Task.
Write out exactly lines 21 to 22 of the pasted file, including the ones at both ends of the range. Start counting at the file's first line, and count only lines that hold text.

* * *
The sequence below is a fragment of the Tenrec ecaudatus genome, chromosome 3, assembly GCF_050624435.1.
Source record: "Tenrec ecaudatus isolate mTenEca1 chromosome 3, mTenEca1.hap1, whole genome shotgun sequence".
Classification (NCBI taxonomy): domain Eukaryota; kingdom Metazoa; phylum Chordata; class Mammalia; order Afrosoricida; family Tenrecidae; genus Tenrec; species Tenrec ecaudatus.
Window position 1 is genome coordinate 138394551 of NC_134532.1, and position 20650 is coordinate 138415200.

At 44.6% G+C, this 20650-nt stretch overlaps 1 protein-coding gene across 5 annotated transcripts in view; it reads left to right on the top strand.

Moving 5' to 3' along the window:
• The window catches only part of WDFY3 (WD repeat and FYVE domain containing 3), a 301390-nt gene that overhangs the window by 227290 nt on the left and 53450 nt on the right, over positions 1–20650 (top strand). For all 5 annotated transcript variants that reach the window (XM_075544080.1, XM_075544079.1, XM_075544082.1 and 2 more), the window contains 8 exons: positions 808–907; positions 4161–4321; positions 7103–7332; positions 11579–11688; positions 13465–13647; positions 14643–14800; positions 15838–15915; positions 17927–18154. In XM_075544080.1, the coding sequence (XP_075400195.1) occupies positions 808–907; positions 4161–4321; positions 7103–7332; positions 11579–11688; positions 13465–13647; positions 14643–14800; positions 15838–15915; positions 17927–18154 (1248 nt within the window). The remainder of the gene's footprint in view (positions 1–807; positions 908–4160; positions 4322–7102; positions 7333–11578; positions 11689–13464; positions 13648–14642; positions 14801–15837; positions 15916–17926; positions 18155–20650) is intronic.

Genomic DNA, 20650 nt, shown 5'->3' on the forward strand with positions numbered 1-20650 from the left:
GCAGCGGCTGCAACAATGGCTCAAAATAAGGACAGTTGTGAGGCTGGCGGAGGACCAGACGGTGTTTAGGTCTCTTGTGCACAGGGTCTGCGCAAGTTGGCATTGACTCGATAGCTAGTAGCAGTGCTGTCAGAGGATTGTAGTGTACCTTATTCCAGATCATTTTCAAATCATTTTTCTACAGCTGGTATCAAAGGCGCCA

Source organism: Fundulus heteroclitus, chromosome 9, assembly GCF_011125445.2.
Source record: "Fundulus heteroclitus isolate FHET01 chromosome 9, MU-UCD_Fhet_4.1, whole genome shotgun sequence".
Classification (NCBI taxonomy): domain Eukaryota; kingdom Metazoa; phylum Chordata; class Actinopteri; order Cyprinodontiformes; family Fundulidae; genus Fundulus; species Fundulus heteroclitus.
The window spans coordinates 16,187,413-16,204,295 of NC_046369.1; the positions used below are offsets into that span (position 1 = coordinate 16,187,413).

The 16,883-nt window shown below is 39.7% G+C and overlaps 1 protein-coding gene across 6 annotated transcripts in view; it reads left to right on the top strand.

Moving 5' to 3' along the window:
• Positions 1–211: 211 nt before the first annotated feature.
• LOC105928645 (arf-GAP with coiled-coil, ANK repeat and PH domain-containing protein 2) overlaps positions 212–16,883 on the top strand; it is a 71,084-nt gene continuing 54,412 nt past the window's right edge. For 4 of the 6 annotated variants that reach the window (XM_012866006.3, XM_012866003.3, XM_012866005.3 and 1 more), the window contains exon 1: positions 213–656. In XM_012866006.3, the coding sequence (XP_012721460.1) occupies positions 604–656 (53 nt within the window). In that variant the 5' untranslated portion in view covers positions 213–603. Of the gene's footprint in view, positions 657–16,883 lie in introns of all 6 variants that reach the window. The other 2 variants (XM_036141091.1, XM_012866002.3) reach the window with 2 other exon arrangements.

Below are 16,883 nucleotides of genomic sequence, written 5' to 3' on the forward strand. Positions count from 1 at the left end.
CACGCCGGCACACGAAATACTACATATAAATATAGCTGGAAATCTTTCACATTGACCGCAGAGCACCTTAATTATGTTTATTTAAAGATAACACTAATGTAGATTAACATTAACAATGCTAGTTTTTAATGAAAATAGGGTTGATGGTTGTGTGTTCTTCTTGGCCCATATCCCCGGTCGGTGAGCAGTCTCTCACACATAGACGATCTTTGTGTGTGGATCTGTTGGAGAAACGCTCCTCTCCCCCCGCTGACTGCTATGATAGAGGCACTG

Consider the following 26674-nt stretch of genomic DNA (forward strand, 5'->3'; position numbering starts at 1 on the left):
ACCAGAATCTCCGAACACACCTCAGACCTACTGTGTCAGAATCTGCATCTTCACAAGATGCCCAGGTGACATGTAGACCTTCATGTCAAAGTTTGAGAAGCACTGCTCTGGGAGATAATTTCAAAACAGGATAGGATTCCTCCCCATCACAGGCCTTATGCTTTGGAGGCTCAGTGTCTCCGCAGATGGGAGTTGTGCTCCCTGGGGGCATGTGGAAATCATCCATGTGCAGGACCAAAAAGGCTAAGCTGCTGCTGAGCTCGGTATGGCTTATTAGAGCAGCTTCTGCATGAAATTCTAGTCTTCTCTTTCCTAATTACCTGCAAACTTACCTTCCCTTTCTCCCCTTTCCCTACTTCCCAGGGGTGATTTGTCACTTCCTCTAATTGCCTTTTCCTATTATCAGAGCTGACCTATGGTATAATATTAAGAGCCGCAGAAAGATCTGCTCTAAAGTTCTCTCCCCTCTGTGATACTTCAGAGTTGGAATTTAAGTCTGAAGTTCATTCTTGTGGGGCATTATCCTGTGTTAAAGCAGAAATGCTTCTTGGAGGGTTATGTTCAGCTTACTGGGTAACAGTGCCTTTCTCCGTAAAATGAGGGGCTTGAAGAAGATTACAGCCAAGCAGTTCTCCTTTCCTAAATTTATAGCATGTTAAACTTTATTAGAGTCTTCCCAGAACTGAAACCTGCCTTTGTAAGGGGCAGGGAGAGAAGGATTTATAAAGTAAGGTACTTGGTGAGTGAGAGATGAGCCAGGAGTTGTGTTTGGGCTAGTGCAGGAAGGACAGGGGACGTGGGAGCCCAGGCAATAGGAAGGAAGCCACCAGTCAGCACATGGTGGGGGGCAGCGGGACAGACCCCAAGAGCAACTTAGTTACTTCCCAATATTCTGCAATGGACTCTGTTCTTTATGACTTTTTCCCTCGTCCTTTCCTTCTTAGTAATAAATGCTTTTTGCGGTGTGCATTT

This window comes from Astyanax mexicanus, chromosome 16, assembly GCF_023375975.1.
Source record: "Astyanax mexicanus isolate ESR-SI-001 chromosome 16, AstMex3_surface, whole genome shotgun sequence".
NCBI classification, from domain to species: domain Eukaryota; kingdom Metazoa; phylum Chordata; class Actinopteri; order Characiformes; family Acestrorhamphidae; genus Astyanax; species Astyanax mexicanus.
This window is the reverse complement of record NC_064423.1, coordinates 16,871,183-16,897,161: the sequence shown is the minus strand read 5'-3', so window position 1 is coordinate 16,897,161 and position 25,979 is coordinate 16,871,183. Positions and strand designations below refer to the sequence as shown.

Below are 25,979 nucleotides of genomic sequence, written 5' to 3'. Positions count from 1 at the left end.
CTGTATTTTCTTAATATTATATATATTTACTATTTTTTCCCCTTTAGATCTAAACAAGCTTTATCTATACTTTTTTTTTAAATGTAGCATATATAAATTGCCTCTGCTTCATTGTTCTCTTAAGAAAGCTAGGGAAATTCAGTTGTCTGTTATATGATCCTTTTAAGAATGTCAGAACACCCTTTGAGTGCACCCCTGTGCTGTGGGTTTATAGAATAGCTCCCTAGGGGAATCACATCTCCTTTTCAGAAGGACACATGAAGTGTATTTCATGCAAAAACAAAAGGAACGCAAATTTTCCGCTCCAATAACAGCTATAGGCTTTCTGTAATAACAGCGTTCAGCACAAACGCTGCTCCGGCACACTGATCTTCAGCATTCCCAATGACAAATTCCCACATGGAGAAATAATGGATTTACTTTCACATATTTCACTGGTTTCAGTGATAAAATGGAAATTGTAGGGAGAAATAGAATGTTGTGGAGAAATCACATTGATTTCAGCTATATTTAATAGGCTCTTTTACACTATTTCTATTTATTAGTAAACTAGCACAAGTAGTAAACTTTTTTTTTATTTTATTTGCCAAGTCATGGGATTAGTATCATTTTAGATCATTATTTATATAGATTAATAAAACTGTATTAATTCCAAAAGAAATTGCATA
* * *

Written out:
ACCAGAATCTCCGAACACACCTCAGACCTACTGTGTCAGAATCTGCATCTTCACAAGATGCCCAGGTGACATGTAGACCTTCATGTCAAAGTTTGAGAAGCACTGCTCTGGGAGATAATTTCAAAACAGGATAGGATTCCTCCCCATCACAGGCCTTATGCTTTGGAGGCTCAGTGTCTCCGCAGATGGGAGTTGTGCTCCCTGGGGGCATGTGGAAATCATCCATGTGCAGGACCAAAAAGGCTAAGCTGCTGCTGAGCTCGGTATGGCTTATTAGAGCAGCTTCTGCATGAAATTCTAGTCTTCTCTTTCCTAATTACCTGCAAACTTACCTTCCCTTTCTCCCCTTTCCCTACTTCCCAGGGGTGATTTGTCACTTCCTCTAATTGCCTTTTCCTATTATCAGAGCTGACCTATGGTATAATATTAAGAGCCGCAGAAAGATCTGCTCTAAAGTTCTCTCCCCTCTGTGATACTTCAGAGTTGGAATTTAAGTCTGAAGTTCATTCTTGTGGGGCATTATCCTGTGTTAAAGCAGAAATGCTTCTTGGAGGGTTATGTTCAGCTTACTGGGTAACAGTGCCTTTCTCCGTAAAATGAGGGGCTTGAAGAAGATTACAGCCAAGCAGTTCTCCTTTCCTAAATTTATAGCATGTTAAACTTTATTAGAGTCTTCCCAGAACTGAAACCTGCCTTTGTAAGGGGCAGGGAGAGAAGGATTTATAAAGTAAGGTACTTGGTGAGTGAGAGATGAGCCAGGAGTTGTGTTTGGGCTAGTGCAGGAAGGACAGGGGACGTGGGAGCCCAGGCAATAGGAAGGAAGCCACCAGTCAGCACATGGTGGGGGGCAGCGGGACAGACCCCAAGAGCAACTTAGTTACTTCCCAATATTCTGCAATGGACTCTGTTCTTTATGACTTTTTCCCTCGTCCTTTCCTTCTTAGTAATAAATGCTTTTTGCGGTGTGCATTT

This window comes from Astyanax mexicanus, chromosome 16, assembly GCF_023375975.1.